Seatweaving. Classes. Supplies. New England Porch Rockers, 2 Pleasant Street in downtown Laconia. Open every day at 10. 603-524-2700.
Yard Sale BELMONT HUGE BARN SALE/MOVING Saturday, 10/5 8am-2pm 445 Laconia Rd.
FLUFF !n" BUFF House Cleaning: Call Nancy for free estimate. 738-3504.
Next to Country Kitchen on 106 BELMONT Last of the season! Yard Sale, Saturday October 5th, 12 Bryant Rd. 8am-2pm. Household Items, New & Used Tools, Antique Snow Sled, Folding Chairs, Toys & Many More Items. BELMONT Yard Sale, 139 Bean Hill Road, Saturday 9am-12pm.
GILFORD INDOOR YARD SALE SAT. 8-3 29 GILFORD EAST DR. Loft bed, canoe, camping gear, household items, snowmobile parts, motorcycle helmets, fish tank with stand, more!
SNOW PLOWING & SANDING Comm. Residential Insured Call for a quote 267-6680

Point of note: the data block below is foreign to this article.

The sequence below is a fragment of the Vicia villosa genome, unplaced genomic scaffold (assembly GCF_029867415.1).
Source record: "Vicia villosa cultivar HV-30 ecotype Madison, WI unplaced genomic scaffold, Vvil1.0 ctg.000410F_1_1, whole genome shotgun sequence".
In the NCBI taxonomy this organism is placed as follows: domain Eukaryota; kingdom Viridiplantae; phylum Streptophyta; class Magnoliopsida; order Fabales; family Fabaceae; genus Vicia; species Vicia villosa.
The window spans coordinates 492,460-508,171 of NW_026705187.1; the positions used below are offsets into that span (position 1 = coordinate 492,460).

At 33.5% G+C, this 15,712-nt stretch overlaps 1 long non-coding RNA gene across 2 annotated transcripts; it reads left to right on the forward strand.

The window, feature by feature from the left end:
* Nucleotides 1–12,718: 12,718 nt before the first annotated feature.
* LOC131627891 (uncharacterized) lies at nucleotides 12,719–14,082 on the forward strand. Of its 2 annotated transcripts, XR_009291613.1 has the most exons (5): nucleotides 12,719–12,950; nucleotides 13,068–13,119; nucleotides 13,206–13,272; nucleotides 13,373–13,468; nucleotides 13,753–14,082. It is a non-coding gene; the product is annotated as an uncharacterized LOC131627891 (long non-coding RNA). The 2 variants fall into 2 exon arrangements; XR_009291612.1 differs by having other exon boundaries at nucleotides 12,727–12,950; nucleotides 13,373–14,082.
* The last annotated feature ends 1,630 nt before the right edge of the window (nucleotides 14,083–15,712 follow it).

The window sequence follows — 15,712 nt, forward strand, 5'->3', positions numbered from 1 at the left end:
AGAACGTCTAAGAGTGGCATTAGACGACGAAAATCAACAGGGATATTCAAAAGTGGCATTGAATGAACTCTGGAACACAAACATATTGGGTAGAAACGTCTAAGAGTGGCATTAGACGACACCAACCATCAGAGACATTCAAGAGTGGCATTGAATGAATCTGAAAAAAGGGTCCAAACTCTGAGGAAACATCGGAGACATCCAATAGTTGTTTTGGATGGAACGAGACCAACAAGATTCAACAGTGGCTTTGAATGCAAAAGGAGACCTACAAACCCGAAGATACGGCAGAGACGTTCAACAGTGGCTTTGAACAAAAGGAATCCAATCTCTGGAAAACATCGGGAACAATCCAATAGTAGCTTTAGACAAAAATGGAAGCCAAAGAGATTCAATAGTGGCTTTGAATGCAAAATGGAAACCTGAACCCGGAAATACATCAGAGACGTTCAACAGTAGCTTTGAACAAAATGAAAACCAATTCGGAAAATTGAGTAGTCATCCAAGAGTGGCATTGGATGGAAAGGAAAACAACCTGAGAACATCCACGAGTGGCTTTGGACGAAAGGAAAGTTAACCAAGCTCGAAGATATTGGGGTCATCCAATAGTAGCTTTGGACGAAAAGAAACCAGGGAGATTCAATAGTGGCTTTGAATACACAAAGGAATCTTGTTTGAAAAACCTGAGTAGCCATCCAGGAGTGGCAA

YARD MAINTENANCE Flower bed maintenance, pruning, planting, transplanting, trimming,
GILFORD YARD SALE 42 Orchard Drive Sat. 8am-12pm Rain Date Sat. Oct. 12 Furniture, Oriental Rugs,
Moultonborough YARD SALE October 5th & 6th Saturday 1-4 • Sunday 8-2 41 Birch Lane (1 mile from Center Harbor)
OVER 500 ITEMS!
Rummage Sale & Flea Market
First United Methodist Church
Route 11A, Gilford Fri. Oct. 4th & Sat. Oct. 5th 9:00 am-2:00 pm Clothes, linens, housewares & more!
SALISBURY GARAGE SALE 24 Loverin Hill Rd. October 4-6 9am-2pm Antique furniture, dishes, tools, computer desk, luggage, wood for making cabinets & furniture, household goods.